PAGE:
by Letty Johnson
Because I’ve never been a winter sports participant, discounting making snow angels, sledding and skating as a child, I’ve always viewed snow as somewhat of a hindrance. The prospect of skiing, snowboarding, snow shoeing or ski-mobiling do not thrill me and are all well beyond my physical capabilities.
Winter, with its cold temperatures, short days, stormy weather and tricky driving, was always something to be endured and gotten through while keeping one’s vision firmly fixed on the promise of spring, like the proverbial carrot before the horse. I know that Ecclesiastes says, “To everything there is a season…” but I have always felt that winter could be skipped or at the very least shortened.
Perhaps because we’ve had such a steady diet of snow this year, I decided a more positive outlook on the fluffy, slippery stuff was needed lest I fall into serious winter doldrums. Every day it seems more white particles fall from a mostly leaden gray sky. While the accumulation varies from a mere dusting to serious whiteout conditions, some amount of the stuff falls every day.
I must admit I stumbled onto this new attitude about snow quite by chance. I wasn’t planning to have any kind of favorable outlook on snow at all this winter. In fact, I was even a bit perturbed that snow came early and has hung around so persistently. I admit to treating snow like an unwelcome guest that has well overstayed any possible initial welcome.
My new attitude about snow sprang forth unbidden on the Saturday morning before Christmas. Late that morning I was in my kitchen mentally consulting my pre-Christmas “to do” list when the thought hit, like the solitary first drop in a rainstorm. Kerplunk. A eureka moment. Snow is not so bad. It makes winter much brighter. The north and south exposures in my kitchen give lots of natural light. But a gray, snow-less day in winter even with lots of windows is not that bright. Aha! Snow lights up darkness. It makes the daylight brighter and more cheerful.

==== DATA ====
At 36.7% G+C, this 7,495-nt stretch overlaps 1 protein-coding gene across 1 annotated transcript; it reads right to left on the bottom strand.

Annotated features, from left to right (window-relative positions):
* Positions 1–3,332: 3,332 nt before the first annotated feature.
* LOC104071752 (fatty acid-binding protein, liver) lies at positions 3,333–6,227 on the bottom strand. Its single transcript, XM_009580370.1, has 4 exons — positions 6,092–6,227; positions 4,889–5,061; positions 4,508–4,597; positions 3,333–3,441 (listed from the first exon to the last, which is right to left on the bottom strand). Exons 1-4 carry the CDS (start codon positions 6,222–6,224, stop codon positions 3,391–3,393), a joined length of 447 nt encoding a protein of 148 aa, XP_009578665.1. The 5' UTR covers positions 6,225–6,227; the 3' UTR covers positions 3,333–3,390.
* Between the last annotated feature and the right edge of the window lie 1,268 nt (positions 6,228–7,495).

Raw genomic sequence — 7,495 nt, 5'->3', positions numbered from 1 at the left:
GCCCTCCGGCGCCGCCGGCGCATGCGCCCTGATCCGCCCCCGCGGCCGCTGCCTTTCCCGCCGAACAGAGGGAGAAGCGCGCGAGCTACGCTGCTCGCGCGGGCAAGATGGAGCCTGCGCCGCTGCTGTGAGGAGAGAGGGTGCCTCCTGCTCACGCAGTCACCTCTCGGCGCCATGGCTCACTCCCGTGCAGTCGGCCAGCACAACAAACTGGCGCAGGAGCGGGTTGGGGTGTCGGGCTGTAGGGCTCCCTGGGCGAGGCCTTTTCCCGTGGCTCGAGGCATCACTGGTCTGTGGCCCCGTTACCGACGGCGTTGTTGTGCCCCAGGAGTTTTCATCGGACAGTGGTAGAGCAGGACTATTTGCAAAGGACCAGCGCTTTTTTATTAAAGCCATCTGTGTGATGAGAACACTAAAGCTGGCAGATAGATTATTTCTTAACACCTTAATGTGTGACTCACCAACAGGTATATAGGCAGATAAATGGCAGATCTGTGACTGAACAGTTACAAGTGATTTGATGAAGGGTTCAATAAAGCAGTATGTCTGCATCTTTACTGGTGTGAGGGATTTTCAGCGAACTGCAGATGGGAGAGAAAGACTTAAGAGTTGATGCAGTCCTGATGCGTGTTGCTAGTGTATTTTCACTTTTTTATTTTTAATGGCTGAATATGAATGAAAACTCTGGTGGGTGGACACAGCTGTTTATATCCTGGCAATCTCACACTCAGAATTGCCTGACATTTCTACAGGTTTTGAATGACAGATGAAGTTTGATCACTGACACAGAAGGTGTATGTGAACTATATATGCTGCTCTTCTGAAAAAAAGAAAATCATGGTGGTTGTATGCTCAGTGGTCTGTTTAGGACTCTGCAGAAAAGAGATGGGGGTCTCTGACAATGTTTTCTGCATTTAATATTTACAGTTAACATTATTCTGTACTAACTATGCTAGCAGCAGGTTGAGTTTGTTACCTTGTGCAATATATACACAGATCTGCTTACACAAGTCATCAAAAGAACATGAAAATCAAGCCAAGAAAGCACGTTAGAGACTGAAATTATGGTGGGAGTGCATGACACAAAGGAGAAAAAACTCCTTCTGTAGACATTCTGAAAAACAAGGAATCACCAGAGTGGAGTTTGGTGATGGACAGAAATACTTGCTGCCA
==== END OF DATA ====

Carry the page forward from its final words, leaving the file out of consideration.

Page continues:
That first favorable thought about snow was a paradigm shift in my attitude towards snow in particular and winter in general. Since then I have focused on the benefits of snow and have found I can be grateful for snow in a variety of ways.
A winter moon is exquisitely bright when there is snow on the ground. The moon shadows created are of higher contrast and much more intriguing. What other material can make the entire landscape look as though paved with diamonds? The crowd (gaggle, herd, cluster?) of turkeys on Mr. Gladstone’s farm are far more visible with snow on the ground and the comedy of their flight ever more entertaining.
Snow is sculptural. Not only does it cooperate with the wind to create the most pleasing, smooth forms and hollowed crevices, but also its pure, clean covering on our mountains makes their sculptural qualities more visible than in any other season.
The variety of snow is miraculous. Not only is each single snowflake different—how I wish I could see them all—but it falls with incredible variation. Sometimes the flakes are tiny and spaced widely, falling lazily from the sky. Sometimes they are great, fat floating clusters like some kind of heavenly cereal being shaken from a container. Sometimes they fall vertically, sometimes diagonally and with such speed they make the air white. Sometimes it will snow for an hour and leave a mere dusting on the ground; sometimes an hour’s snowfall leaves several inches.
Snow provides excellent insulation for the garden and protects perennials and shrubs from harsh winter winds. When deep enough, it provides insulation for the house too. Shoveling snow is good exercise, as long as you remember to pace yourself and dress wisely. Snow helps keep our reservoirs and streams filled. Adequate snowfall makes the streams in spring more delightful. Snow makes me grateful for the folks who keep our roads and driveways plowed and safe. Snow preserves the tracks of animals—making the loops and whirls of their travel visible.
Snow is peaceful. Sound travels differently, as though the whole world is hushed and waiting expectantly. We have to pause in our busy schedules to hunker down and wait out a storm. But I think the best thing about a snow-laden winter is that without it, the contrast of spring would not be as beautiful!~